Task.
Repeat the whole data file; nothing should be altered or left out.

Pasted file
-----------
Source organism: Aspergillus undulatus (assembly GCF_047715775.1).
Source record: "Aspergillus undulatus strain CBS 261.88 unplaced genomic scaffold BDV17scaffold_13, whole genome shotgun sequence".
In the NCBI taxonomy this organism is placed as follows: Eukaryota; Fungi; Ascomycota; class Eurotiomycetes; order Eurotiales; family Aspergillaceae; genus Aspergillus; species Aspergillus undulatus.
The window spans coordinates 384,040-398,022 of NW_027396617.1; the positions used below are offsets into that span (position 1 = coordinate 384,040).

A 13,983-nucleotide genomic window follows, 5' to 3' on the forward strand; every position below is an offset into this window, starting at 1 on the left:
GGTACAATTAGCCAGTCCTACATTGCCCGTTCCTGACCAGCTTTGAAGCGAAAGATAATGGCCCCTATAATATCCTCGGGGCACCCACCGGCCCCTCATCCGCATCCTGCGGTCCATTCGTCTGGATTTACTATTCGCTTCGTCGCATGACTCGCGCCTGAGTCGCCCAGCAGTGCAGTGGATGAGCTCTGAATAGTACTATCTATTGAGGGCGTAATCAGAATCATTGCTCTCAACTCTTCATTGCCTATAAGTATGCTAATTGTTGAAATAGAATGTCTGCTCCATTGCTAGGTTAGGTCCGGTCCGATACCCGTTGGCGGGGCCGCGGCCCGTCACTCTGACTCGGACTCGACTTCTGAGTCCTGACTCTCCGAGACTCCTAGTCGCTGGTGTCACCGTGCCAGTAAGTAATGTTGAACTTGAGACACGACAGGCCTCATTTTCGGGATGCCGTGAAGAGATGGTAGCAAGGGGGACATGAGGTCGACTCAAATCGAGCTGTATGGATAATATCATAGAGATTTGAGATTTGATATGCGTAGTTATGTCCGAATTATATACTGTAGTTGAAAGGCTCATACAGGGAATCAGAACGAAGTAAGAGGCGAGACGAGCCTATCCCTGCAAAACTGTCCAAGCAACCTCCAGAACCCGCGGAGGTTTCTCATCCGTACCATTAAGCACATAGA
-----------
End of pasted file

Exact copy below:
Source organism: Aspergillus undulatus (assembly GCF_047715775.1).
Source record: "Aspergillus undulatus strain CBS 261.88 unplaced genomic scaffold BDV17scaffold_13, whole genome shotgun sequence".
In the NCBI taxonomy this organism is placed as follows: Eukaryota; Fungi; Ascomycota; class Eurotiomycetes; order Eurotiales; family Aspergillaceae; genus Aspergillus; species Aspergillus undulatus.
The window spans coordinates 384,040-398,022 of NW_027396617.1; the positions used below are offsets into that span (position 1 = coordinate 384,040).

A 13,983-nucleotide genomic window follows, 5' to 3' on the forward strand; every position below is an offset into this window, starting at 1 on the left:
GGTACAATTAGCCAGTCCTACATTGCCCGTTCCTGACCAGCTTTGAAGCGAAAGATAATGGCCCCTATAATATCCTCGGGGCACCCACCGGCCCCTCATCCGCATCCTGCGGTCCATTCGTCTGGATTTACTATTCGCTTCGTCGCATGACTCGCGCCTGAGTCGCCCAGCAGTGCAGTGGATGAGCTCTGAATAGTACTATCTATTGAGGGCGTAATCAGAATCATTGCTCTCAACTCTTCATTGCCTATAAGTATGCTAATTGTTGAAATAGAATGTCTGCTCCATTGCTAGGTTAGGTCCGGTCCGATACCCGTTGGCGGGGCCGCGGCCCGTCACTCTGACTCGGACTCGACTTCTGAGTCCTGACTCTCCGAGACTCCTAGTCGCTGGTGTCACCGTGCCAGTAAGTAATGTTGAACTTGAGACACGACAGGCCTCATTTTCGGGATGCCGTGAAGAGATGGTAGCAAGGGGGACATGAGGTCGACTCAAATCGAGCTGTATGGATAATATCATAGAGATTTGAGATTTGATATGCGTAGTTATGTCCGAATTATATACTGTAGTTGAAAGGCTCATACAGGGAATCAGAACGAAGTAAGAGGCGAGACGAGCCTATCCCTGCAAAACTGTCCAAGCAACCTCCAGAACCCGCGGAGGTTTCTCATCCGTACCATTAAGCACATAGA